First, some context. You have been in a Montessori school since kindergarten, and I think it has been WONDERFUL for you.

We weren’t so sure at first though. For better or worse, your early childhood home life was one of structure and order; we’d tell you what to do and you’d do it. So when you got to your Montessori classroom and were presented with the freedom to choose your own work, you were overwhelmed by the sudden independence. You just wanted to be given a specific assignment, and then given affirmation that you’d done what was expected. I’d volunteer in your kindergarten classroom and watch you sit on the floor, clutching your blank work plan and crying because you didn’t know which math project to take off the shelf. And the teacher wouldn’t tell you, because she wanted you to choose for yourself. But you were afraid to choose the wrong thing.

In the first half of that kindergarten year, your Daddy and I wondered if we’d made a mistake sending you into a Montessori environment. But then, gradually and with the help of great teachers, you began to catch on. You became unafraid of making your own choices, and less fearful of mistakes. You became self-directed, able to complete all of your work without much supervision, and at your own pace. These are skills that will serve you well in life.

But fast forward, and not too far into this 5th grade year you announced that you were “tired of Montessori.” At first I chalked it up to a typical “grass is greener” mentality, until we spent some time really talking about it. And though you’ve thrived in a Montessori school, and learned all kinds of important life skills, there is still some part of your DNA that craves structure and order.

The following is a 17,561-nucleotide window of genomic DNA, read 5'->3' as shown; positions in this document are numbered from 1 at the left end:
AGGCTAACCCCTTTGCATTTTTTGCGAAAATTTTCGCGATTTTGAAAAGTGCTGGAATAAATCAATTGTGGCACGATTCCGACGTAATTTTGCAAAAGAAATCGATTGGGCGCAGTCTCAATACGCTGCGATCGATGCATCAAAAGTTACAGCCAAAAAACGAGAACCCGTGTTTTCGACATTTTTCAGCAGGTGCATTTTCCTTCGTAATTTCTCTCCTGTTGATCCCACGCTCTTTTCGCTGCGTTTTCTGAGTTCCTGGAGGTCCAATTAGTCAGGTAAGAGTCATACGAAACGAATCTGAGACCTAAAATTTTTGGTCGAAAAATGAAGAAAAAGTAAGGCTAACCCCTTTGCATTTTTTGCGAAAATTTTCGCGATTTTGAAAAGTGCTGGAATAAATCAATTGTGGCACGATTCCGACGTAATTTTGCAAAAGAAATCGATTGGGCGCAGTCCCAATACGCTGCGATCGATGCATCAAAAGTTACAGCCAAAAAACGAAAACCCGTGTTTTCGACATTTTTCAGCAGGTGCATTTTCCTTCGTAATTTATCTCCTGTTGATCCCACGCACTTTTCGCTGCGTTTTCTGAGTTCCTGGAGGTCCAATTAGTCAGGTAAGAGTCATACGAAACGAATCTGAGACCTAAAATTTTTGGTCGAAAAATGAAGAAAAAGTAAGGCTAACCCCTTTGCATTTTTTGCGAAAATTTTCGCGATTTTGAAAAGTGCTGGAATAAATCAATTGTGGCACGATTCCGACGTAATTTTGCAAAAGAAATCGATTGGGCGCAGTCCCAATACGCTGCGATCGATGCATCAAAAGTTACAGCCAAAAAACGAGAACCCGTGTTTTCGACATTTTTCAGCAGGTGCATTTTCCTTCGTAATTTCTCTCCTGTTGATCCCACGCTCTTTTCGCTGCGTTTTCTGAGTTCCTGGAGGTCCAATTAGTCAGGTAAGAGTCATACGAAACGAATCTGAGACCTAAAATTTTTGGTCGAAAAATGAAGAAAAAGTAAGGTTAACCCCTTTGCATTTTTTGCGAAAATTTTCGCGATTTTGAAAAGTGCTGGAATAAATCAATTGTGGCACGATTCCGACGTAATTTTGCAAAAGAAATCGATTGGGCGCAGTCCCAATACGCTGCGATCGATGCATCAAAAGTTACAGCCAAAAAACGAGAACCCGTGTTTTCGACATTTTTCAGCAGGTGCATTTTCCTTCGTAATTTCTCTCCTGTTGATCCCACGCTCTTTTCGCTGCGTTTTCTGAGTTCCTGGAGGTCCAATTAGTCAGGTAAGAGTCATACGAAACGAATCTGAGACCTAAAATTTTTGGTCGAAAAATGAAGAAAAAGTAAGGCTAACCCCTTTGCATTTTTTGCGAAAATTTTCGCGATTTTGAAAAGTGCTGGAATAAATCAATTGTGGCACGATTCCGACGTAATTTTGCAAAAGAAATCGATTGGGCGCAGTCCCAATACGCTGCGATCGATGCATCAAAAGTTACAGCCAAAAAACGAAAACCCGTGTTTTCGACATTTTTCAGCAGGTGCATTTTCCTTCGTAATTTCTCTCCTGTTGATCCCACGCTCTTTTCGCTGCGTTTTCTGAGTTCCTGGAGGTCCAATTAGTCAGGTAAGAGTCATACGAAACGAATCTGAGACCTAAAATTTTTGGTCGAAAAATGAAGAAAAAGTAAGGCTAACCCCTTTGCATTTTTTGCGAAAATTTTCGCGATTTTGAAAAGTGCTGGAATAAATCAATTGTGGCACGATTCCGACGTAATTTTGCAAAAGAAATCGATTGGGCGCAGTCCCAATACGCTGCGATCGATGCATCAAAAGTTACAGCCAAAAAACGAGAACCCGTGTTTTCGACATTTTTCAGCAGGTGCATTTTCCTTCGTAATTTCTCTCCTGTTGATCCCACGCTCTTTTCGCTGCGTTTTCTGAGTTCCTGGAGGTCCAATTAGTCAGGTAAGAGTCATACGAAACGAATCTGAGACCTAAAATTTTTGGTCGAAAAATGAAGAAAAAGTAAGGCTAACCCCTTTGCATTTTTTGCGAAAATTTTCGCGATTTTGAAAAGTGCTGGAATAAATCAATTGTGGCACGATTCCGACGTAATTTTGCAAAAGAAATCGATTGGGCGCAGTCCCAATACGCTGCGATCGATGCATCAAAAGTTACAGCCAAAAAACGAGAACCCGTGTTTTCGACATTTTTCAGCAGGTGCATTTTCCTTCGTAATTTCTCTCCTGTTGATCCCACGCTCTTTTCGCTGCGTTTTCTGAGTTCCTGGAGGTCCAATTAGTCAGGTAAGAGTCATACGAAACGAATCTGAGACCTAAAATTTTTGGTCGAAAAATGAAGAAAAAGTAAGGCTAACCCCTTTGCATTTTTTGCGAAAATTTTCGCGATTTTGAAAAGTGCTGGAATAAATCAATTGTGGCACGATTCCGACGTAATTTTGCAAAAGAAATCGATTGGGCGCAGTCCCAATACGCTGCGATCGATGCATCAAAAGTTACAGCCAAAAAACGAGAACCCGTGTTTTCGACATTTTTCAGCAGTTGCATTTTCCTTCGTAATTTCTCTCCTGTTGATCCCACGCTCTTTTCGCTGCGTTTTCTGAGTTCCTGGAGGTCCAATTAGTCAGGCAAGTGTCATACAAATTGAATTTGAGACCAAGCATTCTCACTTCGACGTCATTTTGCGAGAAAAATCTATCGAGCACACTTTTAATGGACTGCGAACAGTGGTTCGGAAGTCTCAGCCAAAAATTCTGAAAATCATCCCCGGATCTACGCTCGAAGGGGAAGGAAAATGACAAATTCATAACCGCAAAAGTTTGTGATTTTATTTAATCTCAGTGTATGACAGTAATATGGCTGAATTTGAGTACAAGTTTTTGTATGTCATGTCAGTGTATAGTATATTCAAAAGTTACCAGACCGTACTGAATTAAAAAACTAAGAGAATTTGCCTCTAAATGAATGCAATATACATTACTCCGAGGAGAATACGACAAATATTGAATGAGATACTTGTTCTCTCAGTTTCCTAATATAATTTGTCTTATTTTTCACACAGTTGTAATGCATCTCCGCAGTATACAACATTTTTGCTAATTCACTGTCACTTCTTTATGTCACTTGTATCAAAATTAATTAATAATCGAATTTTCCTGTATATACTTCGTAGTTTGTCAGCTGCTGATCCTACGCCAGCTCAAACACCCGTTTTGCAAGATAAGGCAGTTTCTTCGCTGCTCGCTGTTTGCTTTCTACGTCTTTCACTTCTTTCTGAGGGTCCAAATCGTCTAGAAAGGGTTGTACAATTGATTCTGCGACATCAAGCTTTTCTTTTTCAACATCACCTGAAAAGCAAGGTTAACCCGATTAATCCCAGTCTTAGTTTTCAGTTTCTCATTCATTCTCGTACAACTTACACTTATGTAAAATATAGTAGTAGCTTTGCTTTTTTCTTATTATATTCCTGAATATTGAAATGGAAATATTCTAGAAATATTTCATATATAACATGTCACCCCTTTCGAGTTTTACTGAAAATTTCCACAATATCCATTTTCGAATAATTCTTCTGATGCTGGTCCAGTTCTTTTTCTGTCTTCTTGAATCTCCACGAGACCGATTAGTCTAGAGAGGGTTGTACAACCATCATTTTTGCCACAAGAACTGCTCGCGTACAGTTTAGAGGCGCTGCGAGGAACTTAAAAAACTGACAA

“What don’t you like about Montessori?” I asked.

“Mama, I just want the teacher to give me an assignment and then a grade. And I want the classroom to be quiet. And I don’t want mixed grades in one class – the younger kids are always coming up to me and asking me how to spell things.”

So I wasn’t terribly surprised to find these answers on your “How do you like to learn?” survey:

  • I study best when it is quiet – YES
  • I am able to ignore the noise of other people talking while I am working – NO
  • I like to work on the floor – NO
  • I like to work by myself – YES
  • I like to work in pairs or in groups – NO
  • I like to learn by moving and doing – NO
  • I like to learn while sitting at my desk – YES